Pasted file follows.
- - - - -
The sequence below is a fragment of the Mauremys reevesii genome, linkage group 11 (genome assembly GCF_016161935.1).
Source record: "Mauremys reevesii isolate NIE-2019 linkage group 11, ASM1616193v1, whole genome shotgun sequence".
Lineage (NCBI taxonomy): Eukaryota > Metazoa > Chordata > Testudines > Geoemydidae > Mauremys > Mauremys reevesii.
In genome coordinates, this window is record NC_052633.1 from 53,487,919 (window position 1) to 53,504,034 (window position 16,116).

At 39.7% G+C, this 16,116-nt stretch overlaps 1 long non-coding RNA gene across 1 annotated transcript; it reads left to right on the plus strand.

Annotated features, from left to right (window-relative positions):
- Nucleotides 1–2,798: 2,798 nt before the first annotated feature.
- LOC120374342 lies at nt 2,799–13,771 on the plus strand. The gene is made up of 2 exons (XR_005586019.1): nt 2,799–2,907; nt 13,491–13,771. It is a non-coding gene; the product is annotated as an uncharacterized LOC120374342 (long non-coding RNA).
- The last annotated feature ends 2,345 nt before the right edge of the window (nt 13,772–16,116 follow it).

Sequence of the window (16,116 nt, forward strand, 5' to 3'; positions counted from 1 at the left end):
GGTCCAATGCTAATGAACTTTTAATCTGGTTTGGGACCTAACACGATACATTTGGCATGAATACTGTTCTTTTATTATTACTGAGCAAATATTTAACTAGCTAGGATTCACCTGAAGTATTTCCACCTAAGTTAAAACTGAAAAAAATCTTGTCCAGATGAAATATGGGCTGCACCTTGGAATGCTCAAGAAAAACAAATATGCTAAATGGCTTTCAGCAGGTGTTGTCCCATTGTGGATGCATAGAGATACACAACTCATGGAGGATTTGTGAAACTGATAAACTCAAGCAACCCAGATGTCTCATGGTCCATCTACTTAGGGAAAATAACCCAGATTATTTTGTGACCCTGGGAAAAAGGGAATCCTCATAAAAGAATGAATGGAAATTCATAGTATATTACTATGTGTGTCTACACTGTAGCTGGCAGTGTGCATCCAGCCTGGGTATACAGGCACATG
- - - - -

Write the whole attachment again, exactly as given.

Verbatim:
The sequence below is a fragment of the Mauremys reevesii genome, linkage group 11 (genome assembly GCF_016161935.1).
Source record: "Mauremys reevesii isolate NIE-2019 linkage group 11, ASM1616193v1, whole genome shotgun sequence".
Lineage (NCBI taxonomy): Eukaryota > Metazoa > Chordata > Testudines > Geoemydidae > Mauremys > Mauremys reevesii.
In genome coordinates, this window is record NC_052633.1 from 53,487,919 (window position 1) to 53,504,034 (window position 16,116).

At 39.7% G+C, this 16,116-nt stretch overlaps 1 long non-coding RNA gene across 1 annotated transcript; it reads left to right on the plus strand.

Annotated features, from left to right (window-relative positions):
- Nucleotides 1–2,798: 2,798 nt before the first annotated feature.
- LOC120374342 lies at nt 2,799–13,771 on the plus strand. The gene is made up of 2 exons (XR_005586019.1): nt 2,799–2,907; nt 13,491–13,771. It is a non-coding gene; the product is annotated as an uncharacterized LOC120374342 (long non-coding RNA).
- The last annotated feature ends 2,345 nt before the right edge of the window (nt 13,772–16,116 follow it).

Sequence of the window (16,116 nt, forward strand, 5' to 3'; positions counted from 1 at the left end):
GGTCCAATGCTAATGAACTTTTAATCTGGTTTGGGACCTAACACGATACATTTGGCATGAATACTGTTCTTTTATTATTACTGAGCAAATATTTAACTAGCTAGGATTCACCTGAAGTATTTCCACCTAAGTTAAAACTGAAAAAAATCTTGTCCAGATGAAATATGGGCTGCACCTTGGAATGCTCAAGAAAAACAAATATGCTAAATGGCTTTCAGCAGGTGTTGTCCCATTGTGGATGCATAGAGATACACAACTCATGGAGGATTTGTGAAACTGATAAACTCAAGCAACCCAGATGTCTCATGGTCCATCTACTTAGGGAAAATAACCCAGATTATTTTGTGACCCTGGGAAAAAGGGAATCCTCATAAAAGAATGAATGGAAATTCATAGTATATTACTATGTGTGTCTACACTGTAGCTGGCAGTGTGCATCCAGCCTGGGTATACAGGCACATG